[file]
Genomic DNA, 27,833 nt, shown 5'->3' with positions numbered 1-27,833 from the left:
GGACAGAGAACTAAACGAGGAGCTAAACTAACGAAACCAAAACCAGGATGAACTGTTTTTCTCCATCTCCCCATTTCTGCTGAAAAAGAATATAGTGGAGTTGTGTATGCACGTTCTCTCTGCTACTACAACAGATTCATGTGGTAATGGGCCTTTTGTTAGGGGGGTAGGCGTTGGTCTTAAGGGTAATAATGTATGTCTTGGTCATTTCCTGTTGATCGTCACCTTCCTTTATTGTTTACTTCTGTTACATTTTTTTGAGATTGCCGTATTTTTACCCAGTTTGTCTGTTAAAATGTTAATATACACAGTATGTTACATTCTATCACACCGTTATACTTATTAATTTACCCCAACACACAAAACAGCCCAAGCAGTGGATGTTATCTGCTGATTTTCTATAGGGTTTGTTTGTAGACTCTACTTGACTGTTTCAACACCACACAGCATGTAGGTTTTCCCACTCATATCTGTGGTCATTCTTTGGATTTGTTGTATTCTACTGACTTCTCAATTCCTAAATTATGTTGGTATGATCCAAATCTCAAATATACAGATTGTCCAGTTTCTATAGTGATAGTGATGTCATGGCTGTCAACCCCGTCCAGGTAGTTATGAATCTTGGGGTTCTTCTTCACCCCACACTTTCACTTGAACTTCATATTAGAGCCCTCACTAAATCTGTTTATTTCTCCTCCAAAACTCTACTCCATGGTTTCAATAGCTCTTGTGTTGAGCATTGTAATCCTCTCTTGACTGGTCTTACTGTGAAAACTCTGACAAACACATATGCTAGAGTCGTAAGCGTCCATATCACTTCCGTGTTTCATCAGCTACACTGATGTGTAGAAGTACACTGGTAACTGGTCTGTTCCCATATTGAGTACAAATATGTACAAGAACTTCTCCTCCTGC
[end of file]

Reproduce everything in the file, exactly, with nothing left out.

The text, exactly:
Genomic DNA, 27,833 nt, shown 5'->3' with positions numbered 1-27,833 from the left:
GGACAGAGAACTAAACGAGGAGCTAAACTAACGAAACCAAAACCAGGATGAACTGTTTTTCTCCATCTCCCCATTTCTGCTGAAAAAGAATATAGTGGAGTTGTGTATGCACGTTCTCTCTGCTACTACAACAGATTCATGTGGTAATGGGCCTTTTGTTAGGGGGGTAGGCGTTGGTCTTAAGGGTAATAATGTATGTCTTGGTCATTTCCTGTTGATCGTCACCTTCCTTTATTGTTTACTTCTGTTACATTTTTTTGAGATTGCCGTATTTTTACCCAGTTTGTCTGTTAAAATGTTAATATACACAGTATGTTACATTCTATCACACCGTTATACTTATTAATTTACCCCAACACACAAAACAGCCCAAGCAGTGGATGTTATCTGCTGATTTTCTATAGGGTTTGTTTGTAGACTCTACTTGACTGTTTCAACACCACACAGCATGTAGGTTTTCCCACTCATATCTGTGGTCATTCTTTGGATTTGTTGTATTCTACTGACTTCTCAATTCCTAAATTATGTTGGTATGATCCAAATCTCAAATATACAGATTGTCCAGTTTCTATAGTGATAGTGATGTCATGGCTGTCAACCCCGTCCAGGTAGTTATGAATCTTGGGGTTCTTCTTCACCCCACACTTTCACTTGAACTTCATATTAGAGCCCTCACTAAATCTGTTTATTTCTCCTCCAAAACTCTACTCCATGGTTTCAATAGCTCTTGTGTTGAGCATTGTAATCCTCTCTTGACTGGTCTTACTGTGAAAACTCTGACAAACACATATGCTAGAGTCGTAAGCGTCCATATCACTTCCGTGTTTCATCAGCTACACTGATGTGTAGAAGTACACTGGTAACTGGTCTGTTCCCATATTGAGTACAAATATGTACAAGAACTTCTCCTCCTGC